ROBINSON Only marijuana?

BUCKLEY I would certainly, I think—

ROBINSON Marijuana's the easiest.

BUCKLEY The arguments that apply to marijuana apply theoretically to the harder drugs. I would probably be reluctant even acknowledging this to extend it to the other drugs until we had seen in operation how it worked with marijuana.

ROBINSON You grant his grounds, for legalizing drugs?

HITCHENS Yes, I think they're carefully, minimally stated. I would've put all of them more strongly, but yes . . . .

ROBINSON Now, you are squeamish on abortion? Can we call you pro-life, or no, just squeamish?

HITCHENS Well, look, I think there's such a thing as an unborn child. I think that's a moral category as well as, so to speak, a biological one. It's a real thing . . . .

ROBINSON You're parting company with the other inheritors of the sixties, though, are you not?

HITCHENS No, not with all of them, by any means. It's a division of opinion. I take with you that it's a conflict of rights. The unborn child idea is not a propaganda term. So in another words, the right to choose.

ROBINSON What are those who disagree with you missing?

HITCHENS Excuse me?

ROBINSON What are those who disagree with you missing? They simply refuse to accept that it's an unborn child?

HITCHENS Well, actually no, there's been progress on that front. You almost never hear now, which I can remember hearing from some ultra-feminists, that the occupant of the womb is simply an outgrowth or extrusion of the mother's body such as an appendix might be, or even worse, a tumor. Now I've heard it compared to that. That, I notice, they don't say anymore. There's a good deal more reflection on that point. And I think another technological innovation, namely the sonogram, has given an enormous number of people recourse for thought because the idea of viability is being pushed back further and further and further. I don't think—

ROBINSON The picture of the child on the refrigerator long before it's born—

HITCHENS It will never get as far with me as deciding that an IUD implanted in the uterus is an abortifation, is a murder.

BUCKLEY But I can't point to any well-known feminist who is in favor of a ban on partial- birth abortion. And here we have a situation in which the viability is almost pathetically asserting itself.


BUCKLEY So do you think there's been a retreat in that perspective?

HITCHENS I think that the partial-birth abortion case at one end is sort of equivalent of the IUD on the other. It's the limiting case, the one that everyone wishes sort of wouldn't come up, if you like, and I think what people are trying to do is avoid the question.

ROBINSON But what causes you to part company from the other inheritors of the sixties on this issue? What makes your thinking different?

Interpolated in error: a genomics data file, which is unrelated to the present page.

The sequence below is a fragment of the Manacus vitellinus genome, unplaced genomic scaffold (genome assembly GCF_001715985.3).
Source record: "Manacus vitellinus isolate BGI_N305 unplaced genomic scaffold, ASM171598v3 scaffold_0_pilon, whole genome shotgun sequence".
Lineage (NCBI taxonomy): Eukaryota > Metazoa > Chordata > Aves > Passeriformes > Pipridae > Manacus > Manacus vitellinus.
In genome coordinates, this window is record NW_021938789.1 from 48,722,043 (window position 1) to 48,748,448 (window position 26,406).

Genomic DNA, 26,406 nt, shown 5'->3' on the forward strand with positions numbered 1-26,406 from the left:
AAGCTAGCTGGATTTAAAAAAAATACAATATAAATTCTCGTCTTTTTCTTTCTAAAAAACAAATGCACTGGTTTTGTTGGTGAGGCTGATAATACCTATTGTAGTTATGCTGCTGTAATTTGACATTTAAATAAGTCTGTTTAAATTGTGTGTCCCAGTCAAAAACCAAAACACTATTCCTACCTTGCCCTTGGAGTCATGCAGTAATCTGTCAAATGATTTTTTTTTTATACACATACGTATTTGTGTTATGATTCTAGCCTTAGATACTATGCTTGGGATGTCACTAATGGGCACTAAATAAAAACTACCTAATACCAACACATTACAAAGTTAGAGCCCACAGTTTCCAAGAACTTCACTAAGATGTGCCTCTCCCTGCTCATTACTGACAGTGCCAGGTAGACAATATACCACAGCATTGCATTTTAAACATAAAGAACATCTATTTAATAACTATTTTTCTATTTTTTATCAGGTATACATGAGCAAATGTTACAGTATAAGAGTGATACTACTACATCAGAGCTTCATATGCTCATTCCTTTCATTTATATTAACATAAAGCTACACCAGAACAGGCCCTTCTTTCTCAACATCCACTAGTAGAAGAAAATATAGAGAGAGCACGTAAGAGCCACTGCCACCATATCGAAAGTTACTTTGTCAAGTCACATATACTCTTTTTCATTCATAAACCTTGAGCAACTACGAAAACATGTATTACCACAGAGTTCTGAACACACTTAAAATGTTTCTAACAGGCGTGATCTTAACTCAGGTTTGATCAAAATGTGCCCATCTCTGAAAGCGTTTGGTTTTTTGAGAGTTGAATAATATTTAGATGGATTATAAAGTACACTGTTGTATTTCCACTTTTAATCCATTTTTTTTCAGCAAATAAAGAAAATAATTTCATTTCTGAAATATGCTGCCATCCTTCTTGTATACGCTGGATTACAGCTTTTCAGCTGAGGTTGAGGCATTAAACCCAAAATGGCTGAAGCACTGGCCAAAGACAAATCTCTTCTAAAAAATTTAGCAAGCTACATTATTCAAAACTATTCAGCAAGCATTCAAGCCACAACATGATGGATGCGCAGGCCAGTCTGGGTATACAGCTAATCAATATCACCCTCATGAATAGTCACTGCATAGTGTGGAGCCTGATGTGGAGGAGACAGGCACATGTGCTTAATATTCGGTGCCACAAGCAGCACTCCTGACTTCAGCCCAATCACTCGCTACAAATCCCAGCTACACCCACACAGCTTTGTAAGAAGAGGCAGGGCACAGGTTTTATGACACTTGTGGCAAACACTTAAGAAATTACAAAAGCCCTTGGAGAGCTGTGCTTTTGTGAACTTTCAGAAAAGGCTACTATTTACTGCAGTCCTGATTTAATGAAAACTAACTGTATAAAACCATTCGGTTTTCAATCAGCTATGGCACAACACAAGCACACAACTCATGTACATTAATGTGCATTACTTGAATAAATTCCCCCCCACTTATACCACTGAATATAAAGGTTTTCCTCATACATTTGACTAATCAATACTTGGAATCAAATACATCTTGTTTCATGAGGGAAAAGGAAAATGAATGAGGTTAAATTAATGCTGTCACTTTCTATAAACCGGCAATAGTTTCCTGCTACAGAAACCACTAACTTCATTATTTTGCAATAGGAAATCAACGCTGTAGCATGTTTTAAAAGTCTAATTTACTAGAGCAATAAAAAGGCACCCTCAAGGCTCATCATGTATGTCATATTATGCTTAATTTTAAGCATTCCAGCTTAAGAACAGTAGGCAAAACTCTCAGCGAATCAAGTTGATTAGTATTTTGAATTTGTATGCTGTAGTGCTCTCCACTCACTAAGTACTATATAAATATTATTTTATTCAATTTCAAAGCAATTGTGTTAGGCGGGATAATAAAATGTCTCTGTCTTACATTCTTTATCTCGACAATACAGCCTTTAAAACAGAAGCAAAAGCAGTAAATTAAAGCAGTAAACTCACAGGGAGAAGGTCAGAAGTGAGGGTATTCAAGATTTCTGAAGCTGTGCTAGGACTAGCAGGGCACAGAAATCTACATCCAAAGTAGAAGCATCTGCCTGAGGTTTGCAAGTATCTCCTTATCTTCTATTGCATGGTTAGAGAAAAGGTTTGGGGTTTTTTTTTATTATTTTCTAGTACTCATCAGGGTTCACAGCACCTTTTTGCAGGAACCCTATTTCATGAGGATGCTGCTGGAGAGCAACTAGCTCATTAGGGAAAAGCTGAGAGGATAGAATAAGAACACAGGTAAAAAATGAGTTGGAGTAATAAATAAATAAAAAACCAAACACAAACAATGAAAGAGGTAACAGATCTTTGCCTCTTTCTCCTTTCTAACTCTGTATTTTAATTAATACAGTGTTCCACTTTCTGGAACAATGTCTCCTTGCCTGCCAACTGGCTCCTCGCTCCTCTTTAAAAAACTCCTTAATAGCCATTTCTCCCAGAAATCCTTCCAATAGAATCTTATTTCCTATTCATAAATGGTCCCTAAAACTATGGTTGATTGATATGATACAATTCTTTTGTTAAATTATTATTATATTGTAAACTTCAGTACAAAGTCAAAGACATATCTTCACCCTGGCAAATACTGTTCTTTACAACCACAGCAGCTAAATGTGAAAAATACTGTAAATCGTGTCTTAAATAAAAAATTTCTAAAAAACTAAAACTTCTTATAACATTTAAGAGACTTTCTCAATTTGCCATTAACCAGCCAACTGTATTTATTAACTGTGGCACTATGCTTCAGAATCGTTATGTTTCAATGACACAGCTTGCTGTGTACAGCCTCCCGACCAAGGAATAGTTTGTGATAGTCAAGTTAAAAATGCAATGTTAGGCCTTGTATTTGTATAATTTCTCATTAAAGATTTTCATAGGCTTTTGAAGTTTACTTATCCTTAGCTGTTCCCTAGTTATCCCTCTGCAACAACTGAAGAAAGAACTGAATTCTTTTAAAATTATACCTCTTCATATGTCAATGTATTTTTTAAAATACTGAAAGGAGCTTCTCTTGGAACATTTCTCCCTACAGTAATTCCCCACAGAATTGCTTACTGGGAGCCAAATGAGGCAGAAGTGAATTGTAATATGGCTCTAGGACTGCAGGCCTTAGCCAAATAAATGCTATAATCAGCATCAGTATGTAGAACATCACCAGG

HITCHENS Well no, I don't part company, in the sense that I don't think women should have—

ROBINSON What causes you to make common cause with Mr. Buckley on this one?

BUCKLEY Well because he acknowledges that there's an entity there . . .


BUCKLEY . . . a human entity.


ROBINSON Because you have your eyes . . . .

HITCHENS But there's a division on the left and among feminists about this, and indeed I remember Mr. Buckley himself writing a column saying that, and I think quoting Clare Boothe Luce, if I'm not wrong, saying that the decision to say that contraception should be forbidden by church teaching, and often mentioned in the same breath abortion, needed another look, because for one thing it degraded the moral authority of the abortion argument. Second, those who were campaigning against contraception are asking for the conception of a large number of unwanted and at-risk babies.

BUCKLEY Correct.

ROBINSON For the most part, Christopher Hitchens and William F. Buckley agree on abortion and on the war on drugs. Will they also agree on the legacy of the 1960's?


ROBINSON William F. Buckley in his book, On the Firing Line: "The experience of the sixties has not been assimilated. I suspect the reason is that no one knows quite what to make of it." May I have a stab at it--at making something of the sixties?


ROBINSON We talked about the counter-culture, and then we talked about the counter counter- culture, and it occurs to me that both won. That is to say, the counter-culture won on the cultural front, and the counter counter-culture carried the day, in politics and economics. So we have the Reagan Revolution, the Soviet Union is dead, Trotskyism is a glimmer only in Christopher Hitchens' mind, and we have young people here in Silicon Valley who work extremely hard, eager to make as much money as they can Monday through Friday, and then on Saturday and Sunday they indulge themselves in weekend pleasures shaped by the culture of the 1960's, and both revolutions are now effectively institutionalized. They both exist and are relatively permanent. Good formulation?

BUCKLEY Yeah, I don't feel completely at home with your nomenclature, but by the counter counter-revolution—

ROBINSON I mean the right. I mean you, Barry Goldwater, and Ronald Reagan. That's what I mean.

BUCKLEY Yeah, we've got a lot to complain about. But I think it's true that one would not have known 30 or 40 years ago that the kind of attention would have been given to them, especially when the academic elite were highly mobilized to make this difficult.